Recently IM Eric Rosen played the Cow Opening every game in Titled Tuesday, scoring 6.5/11 and increasing his rating. He streamed it and put it on YouTube. It is a Hippo style opening which can play as both black and white. The structure you are aiming for is this:

[Title "Cow Opening"]
[fen ""]
[Startply "15"]

1. d3 null 2. e3 null 3. Nd2 null 4. Ne2 null 5. Nb3 null 6. Ng3 null 7. Be2 null 8. Bd2

What are the ideas behind the opening apart from confusing the opponent and / or just surviving? Rosen seemed to do quite well with it.?

3 Answers 3


From what I can tell, this opening will probably require white to go for either c4 or f4 to break open black's center (assuming black takes the center, which black definitely should). Stockfish suggests for black to just take the center and develop normally, though it does seem to think going for h5 after the knights have gone to d2 and e2 is the best move.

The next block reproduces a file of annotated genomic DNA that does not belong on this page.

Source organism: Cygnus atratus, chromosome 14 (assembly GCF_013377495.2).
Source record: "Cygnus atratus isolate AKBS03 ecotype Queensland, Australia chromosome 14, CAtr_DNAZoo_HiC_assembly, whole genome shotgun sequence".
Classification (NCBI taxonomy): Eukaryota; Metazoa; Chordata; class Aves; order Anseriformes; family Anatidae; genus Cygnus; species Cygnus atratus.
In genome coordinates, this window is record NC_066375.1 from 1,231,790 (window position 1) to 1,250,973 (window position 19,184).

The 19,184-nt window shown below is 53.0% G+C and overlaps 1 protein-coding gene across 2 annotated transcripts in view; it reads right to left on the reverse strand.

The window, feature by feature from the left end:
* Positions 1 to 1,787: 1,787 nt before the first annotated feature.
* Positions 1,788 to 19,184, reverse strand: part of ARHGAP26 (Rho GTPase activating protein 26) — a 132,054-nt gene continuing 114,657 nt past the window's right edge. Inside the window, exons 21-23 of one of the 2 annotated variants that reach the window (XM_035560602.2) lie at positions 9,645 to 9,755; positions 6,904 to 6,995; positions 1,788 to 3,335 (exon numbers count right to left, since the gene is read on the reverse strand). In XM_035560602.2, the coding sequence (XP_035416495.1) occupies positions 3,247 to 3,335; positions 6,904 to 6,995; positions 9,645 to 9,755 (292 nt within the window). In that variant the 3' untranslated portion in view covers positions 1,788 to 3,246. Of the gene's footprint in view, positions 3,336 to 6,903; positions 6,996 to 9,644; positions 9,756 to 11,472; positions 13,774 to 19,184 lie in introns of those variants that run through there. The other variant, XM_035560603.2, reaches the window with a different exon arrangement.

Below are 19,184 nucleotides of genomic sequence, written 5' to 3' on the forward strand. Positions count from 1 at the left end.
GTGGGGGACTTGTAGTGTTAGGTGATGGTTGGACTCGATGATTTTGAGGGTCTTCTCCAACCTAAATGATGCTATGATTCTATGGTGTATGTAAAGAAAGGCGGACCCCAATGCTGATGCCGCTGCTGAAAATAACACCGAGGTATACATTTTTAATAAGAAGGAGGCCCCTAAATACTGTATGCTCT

However, black can still get a -1.5ish position just by playing solidly and castling, so if someone were to play this against me I would just go for a setup like this:

[FEN "r2q1rk1/pp2bppp/2n1bn2/2ppp3/8/1N1PP1N1/PPPBBPPP/R2Q1RK1 b - - 7 9"]

From here I would probably go either b6 a5 or a5 right away then try to break open the queenside.


I believe that Anna Cramling invented this in jest and challenged Eric to play it in a speed event (Titled Tuesday) It creates no threats, and I imagine that almost any reasonable system of development would at least equalise. Meeting it for the first time in a speed game, however, one might waste time looking for a refutation, which I think did happen once or twice.


The theory behind it is to take the opponent completely out of book very early, so they have to spend time thinking on move 1. And the opening may also feed the opponent's paranoia. "What the heck? Is this a trap?" There's no trap.

It's hard to refute openings like this, but it is very tempting to try. And, as Ben Finegold says "trying is the first step to failure".

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